despite the mothers’ sensitivity towards them − and be classified as securely attached. Similarly, a number of children are undisturbed by the separations and reunions in the Strange Situation. Rather than catalogue such infants as insecure/avoidant, their reaction may simply represent an autonomous temperament. Indeed, Singer (1993) questions the basis on which researchers classify infants as aggressive, unstable, or noncompliant. Such children, Singer suggests, could also be categorized as ‘independent, assertive and having their own point of view’ (ibid., p.72). Schaffer (1996) asserts that there exists no empirical evidence for the concept of monotropism. Indeed, in a study by Schaffer and Emerson (1964), almost one third of infants formed attachments to more than one individual. Similarly, Andersson (1992) revealed that Swedish children who experienced full-time day care as infants gained enhanced social-emotional development when compared with children who were reared at home. Infants accustomed to day care, who exhibit so-called resistant behaviour following reunions with the caregiver, are merely responding to elements of their internal working model. As Singer declares: ‘[N]othing “strange” has occurred in the Strange Situation (1993, p.71). Thus, the Strange Situation proves inadequate as a measure of attachment within Western subcultures. Indeed, the limitations of the procedure are exemplified further when attachment within nonWestern societies is examined. Although secure attachment is the most common categorization of the Strange Situation in North American studies, cross-cultural variations exist. Singer (1993) maintains that attachment theory is pedagogy. Indeed, American mothers encourage assertive and self-directed behaviour because such an upbringing is endorsed by Western society. Conversely, Japanese society advocates that mothers rear quiet, contented babies (Caudill and Frost, 1973). Values, therefore, that are attached to the different categories of the Strange Situation are culturally constructed. More Japanese children are assessed as insecure/resistant than are US infants. However, as noted above, the developmental niche of Japanese infants encourages a strong dependence of the child upon the mother. Conversely, American maternal behaviour is part of a system that values independence (Cole, 1992). Separations, therefore, evoke more distress in Japanese infants because of the structure of their developmental niche; they spend the majority of their time with their mothers. 4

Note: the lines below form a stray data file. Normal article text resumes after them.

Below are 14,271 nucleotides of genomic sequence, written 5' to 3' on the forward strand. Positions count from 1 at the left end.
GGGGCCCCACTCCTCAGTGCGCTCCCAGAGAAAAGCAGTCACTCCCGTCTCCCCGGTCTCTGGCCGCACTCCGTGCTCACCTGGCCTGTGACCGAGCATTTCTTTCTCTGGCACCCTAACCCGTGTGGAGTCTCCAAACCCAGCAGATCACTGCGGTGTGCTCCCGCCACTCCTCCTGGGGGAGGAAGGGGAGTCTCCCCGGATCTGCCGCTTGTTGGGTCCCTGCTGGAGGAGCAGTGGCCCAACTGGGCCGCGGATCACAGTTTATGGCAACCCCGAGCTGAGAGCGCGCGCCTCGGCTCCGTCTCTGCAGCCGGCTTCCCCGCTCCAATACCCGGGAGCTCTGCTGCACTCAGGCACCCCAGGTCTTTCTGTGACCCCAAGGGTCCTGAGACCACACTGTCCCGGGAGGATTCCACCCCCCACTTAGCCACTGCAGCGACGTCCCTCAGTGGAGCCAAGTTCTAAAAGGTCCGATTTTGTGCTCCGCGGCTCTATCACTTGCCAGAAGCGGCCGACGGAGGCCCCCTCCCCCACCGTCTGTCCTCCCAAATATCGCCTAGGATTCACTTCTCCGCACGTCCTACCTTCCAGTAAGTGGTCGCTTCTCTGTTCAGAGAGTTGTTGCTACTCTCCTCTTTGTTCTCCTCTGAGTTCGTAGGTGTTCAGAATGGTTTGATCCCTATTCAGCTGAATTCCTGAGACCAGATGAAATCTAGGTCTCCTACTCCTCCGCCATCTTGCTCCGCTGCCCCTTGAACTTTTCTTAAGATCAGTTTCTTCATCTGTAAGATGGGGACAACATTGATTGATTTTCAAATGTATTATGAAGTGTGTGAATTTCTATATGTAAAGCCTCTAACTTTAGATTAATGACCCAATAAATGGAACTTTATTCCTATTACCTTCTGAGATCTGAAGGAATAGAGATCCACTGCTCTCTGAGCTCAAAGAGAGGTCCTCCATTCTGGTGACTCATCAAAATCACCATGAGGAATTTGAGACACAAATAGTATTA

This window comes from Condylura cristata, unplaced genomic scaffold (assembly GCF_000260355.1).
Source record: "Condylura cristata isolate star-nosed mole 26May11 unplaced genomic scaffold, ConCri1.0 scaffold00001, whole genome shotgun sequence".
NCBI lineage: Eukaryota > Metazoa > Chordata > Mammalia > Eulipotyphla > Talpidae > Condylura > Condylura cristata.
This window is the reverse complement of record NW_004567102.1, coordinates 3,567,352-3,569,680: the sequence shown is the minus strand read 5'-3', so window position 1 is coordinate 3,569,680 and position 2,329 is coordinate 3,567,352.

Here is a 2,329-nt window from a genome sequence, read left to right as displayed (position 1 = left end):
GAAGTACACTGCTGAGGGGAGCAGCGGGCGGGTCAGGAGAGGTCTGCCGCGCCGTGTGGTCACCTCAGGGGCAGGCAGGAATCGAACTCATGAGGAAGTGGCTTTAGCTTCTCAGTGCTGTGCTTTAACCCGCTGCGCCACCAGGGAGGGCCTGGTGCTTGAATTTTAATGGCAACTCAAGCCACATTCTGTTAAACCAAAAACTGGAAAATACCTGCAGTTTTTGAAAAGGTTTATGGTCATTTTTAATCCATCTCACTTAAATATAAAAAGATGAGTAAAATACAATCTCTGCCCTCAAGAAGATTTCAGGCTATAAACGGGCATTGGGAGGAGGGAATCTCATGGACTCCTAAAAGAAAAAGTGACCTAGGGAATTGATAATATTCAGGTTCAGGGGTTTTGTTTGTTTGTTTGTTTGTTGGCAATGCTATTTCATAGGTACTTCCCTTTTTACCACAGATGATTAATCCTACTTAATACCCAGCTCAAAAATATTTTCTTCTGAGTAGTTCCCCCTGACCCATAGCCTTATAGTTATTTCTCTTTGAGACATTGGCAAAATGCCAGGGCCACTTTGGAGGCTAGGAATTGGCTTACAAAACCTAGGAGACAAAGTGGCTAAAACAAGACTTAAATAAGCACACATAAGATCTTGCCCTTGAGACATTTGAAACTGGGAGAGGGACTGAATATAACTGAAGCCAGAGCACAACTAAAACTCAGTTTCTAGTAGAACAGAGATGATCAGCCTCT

Irrespective of the society into which the infant is born, the social and physical setting must initially be accommodated by the child. One aspect of the concept of developmental niche is the way an infant’s environment is shaped by child-rearing practices. Indeed, many cultures share the care of young children (Weisner and Gallimore, 1977). The care of a Kipsigis infant, for example, is taken over by an older child once the infant reaches four months of age (Super and Harkness, 1982). For Kipsigis children, being reared by several caretakers is common and thus they do not experience distress at maternal absence. The infants’ socialization process ensures that they accommodate culturally appropriate behaviours of the developmental niche. Infant/caregiver(s) interaction encourages and develops aptitudes and expectations that are required for personal social and emotional development within particular societies. Indeed, infants of the Efe pygmies of Zaire are reared by several caretakers and consequently form multiple attachments. These multiple attachments ensure that the children form a strong group identification which, in their particular environment of high mortality rate and working mothers, is highly adaptive (Tronick et al., 1987). Attachment relationships, then, are shaped by what is deemed appropriate in each society. Culture influences the process of adaptation and these adaptations to the developmental niche become part of the child’s internal working model. The infant constructs expectations pertaining to what is familiar and safe and what is unusual and insecure. Thus, adaptation to the developmental niche of different cultures results in divergent responses to the identical situation (Super and Harkness, 1982). It is clear that Bowlby’s claim of monotropism can lead to what Walkerdine (1993, p.28) calls the naturalization of childhood. That is, what is considered natural and normal within a particular childhood niche (typically North American and European) is not recognized as merely a cultural response to the values and circumstances of that specific society. Indeed, prevailing Western theories of child development are simply culturally constructed concepts. It has been established, then, that Bowlby’s concept of infant/mother attachment is too simplistic. Bowlby’s theory refuses to acknowledge the socio-cultural aspects of 5